Dubai: Dana Gas' Islamic bonds rallied last week, sending the yield down eight times more than the Arabian Gulf average, after the UAE-based fuel producer agreed on debt-refinancing terms.
The yield on the 7.5 per cent notes, originally due in October 2012, tumbled 40 basis points in the five-day period to 8.05 per cent, data compiled by Bloomberg show. That compares with a five basis-point drop for companies in the Gulf Cooperation Council (GCC) to 3.7 per cent, according to the HSBC/Nasdaq Dubai GCC Corporate US Dollar Sukuk Index. Dana Gas' shares surged 7.7 per cent on Sunday, the most since December.
The company, which failed to redeem the $920 million sukuk in October, said April 23 that shareholders and creditors agreed to a restructuring plan that splits the debt into convertible and ordinary tranches, each maturing in five years. Dana Gas also recovered more overdue payments this year from Egypt and Iraq's semi-autonomous Kurdish region, its two main source of revenue.
"I do see more upside for both the equity and the credit from current prices," Dubai-based Gus Chehayeb, director of Middle East and North Africa research at investment bank Exotix, said by phone on Sunday. "A large amount of uncertainty has been removed now that the restructuring was signed," he further added.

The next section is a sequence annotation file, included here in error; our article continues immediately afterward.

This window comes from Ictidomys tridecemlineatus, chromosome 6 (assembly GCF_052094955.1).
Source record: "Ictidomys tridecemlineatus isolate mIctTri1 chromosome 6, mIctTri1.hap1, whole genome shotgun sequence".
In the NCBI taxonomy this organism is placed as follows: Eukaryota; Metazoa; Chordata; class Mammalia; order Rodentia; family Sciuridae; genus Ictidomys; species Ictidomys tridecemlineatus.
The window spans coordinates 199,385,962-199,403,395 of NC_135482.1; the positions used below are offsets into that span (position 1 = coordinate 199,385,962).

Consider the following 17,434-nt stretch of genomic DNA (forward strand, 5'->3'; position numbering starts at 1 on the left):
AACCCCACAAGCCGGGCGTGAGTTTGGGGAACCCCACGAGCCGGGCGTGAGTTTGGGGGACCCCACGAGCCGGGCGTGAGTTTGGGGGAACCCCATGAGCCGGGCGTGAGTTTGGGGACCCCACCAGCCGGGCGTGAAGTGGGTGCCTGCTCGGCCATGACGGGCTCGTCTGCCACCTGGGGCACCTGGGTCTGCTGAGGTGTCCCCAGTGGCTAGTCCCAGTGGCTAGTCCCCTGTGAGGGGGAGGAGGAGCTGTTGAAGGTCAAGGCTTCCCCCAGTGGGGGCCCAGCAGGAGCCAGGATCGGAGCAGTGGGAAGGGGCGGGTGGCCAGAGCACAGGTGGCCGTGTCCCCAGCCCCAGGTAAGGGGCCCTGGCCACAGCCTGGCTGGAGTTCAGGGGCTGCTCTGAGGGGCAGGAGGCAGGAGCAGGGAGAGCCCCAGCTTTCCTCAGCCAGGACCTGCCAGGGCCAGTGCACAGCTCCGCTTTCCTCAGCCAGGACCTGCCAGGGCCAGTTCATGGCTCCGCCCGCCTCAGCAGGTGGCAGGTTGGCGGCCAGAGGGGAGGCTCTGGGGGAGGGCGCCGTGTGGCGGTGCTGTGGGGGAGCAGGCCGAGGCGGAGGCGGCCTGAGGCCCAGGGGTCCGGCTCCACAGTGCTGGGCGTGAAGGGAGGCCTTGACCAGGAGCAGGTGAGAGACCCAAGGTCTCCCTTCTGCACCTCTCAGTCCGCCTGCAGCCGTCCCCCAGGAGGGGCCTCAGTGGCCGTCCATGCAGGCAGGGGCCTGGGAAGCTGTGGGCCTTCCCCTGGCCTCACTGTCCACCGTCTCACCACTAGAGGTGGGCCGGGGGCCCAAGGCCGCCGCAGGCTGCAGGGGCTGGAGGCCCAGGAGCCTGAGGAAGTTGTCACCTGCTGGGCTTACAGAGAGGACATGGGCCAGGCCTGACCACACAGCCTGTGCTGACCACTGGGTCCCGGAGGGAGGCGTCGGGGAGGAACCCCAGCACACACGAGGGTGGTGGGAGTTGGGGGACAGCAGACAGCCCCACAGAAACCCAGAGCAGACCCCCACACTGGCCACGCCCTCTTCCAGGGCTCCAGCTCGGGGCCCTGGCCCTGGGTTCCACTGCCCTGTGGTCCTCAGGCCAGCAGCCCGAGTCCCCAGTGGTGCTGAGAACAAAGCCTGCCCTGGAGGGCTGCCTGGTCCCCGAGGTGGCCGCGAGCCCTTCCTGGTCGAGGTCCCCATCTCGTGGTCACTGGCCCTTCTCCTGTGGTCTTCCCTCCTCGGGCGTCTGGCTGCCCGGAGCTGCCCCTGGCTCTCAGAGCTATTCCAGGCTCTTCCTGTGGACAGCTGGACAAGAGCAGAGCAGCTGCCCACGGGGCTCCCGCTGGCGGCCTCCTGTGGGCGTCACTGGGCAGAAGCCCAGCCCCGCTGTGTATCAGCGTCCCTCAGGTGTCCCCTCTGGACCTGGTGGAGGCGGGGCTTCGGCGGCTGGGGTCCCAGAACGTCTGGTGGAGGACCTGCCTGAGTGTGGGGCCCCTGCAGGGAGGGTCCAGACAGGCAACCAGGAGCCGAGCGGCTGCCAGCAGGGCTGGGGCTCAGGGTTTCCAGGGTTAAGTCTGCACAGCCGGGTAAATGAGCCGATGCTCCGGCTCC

Last week's rally brings the drop in Dana Gas' sukuk yield to 362 basis points since hitting a three-year high on October 30, according to prices compiled by Bloomberg. The sukuk (Islamic bond) handed investors a return of 16 per cent so far this year, compared with 2.7 per cent for the BofA Merrill Lynch High Yield Emerging Markets Corporate Plus Index.
The debt accord prompted Exotix to add the sukuk to its top five picks for frontier markets this quarter. Four equity analysts have a buy recommendation on the stock, two say hold and none recommend selling the shares, according to Bloomberg data. Dana Gas missed the maturity deadline in October as political turmoil in Egypt and the Kurdish region led to payment delays.
The company had earlier said in March it has received $41.3 million due from Egypt and $32.4 million from Kurdistan so far this year. It also sold 1.675 million shares in MOL Hungarian, making gross proceeds of Dh495 million ($135 million).